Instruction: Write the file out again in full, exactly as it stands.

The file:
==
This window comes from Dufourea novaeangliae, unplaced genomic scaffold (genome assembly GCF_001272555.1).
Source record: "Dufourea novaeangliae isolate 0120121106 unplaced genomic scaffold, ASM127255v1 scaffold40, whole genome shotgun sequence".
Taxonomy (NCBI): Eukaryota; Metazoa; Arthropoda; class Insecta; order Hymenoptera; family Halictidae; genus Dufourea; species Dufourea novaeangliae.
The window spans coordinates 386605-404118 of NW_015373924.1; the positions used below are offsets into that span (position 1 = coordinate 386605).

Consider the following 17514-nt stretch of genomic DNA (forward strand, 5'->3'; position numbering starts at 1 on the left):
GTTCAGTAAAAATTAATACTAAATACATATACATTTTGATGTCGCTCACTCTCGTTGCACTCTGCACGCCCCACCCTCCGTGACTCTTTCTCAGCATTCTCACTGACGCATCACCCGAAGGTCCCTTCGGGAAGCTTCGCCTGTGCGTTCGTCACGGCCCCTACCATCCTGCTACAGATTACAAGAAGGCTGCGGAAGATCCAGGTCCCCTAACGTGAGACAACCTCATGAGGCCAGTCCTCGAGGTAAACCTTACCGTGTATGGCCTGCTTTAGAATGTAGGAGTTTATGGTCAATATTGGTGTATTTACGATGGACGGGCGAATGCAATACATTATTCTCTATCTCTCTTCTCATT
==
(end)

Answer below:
This window comes from Dufourea novaeangliae, unplaced genomic scaffold (genome assembly GCF_001272555.1).
Source record: "Dufourea novaeangliae isolate 0120121106 unplaced genomic scaffold, ASM127255v1 scaffold40, whole genome shotgun sequence".
Taxonomy (NCBI): Eukaryota; Metazoa; Arthropoda; class Insecta; order Hymenoptera; family Halictidae; genus Dufourea; species Dufourea novaeangliae.
The window spans coordinates 386605-404118 of NW_015373924.1; the positions used below are offsets into that span (position 1 = coordinate 386605).

Consider the following 17514-nt stretch of genomic DNA (forward strand, 5'->3'; position numbering starts at 1 on the left):
GTTCAGTAAAAATTAATACTAAATACATATACATTTTGATGTCGCTCACTCTCGTTGCACTCTGCACGCCCCACCCTCCGTGACTCTTTCTCAGCATTCTCACTGACGCATCACCCGAAGGTCCCTTCGGGAAGCTTCGCCTGTGCGTTCGTCACGGCCCCTACCATCCTGCTACAGATTACAAGAAGGCTGCGGAAGATCCAGGTCCCCTAACGTGAGACAACCTCATGAGGCCAGTCCTCGAGGTAAACCTTACCGTGTATGGCCTGCTTTAGAATGTAGGAGTTTATGGTCAATATTGGTGTATTTACGATGGACGGGCGAATGCAATACATTATTCTCTATCTCTCTTCTCATT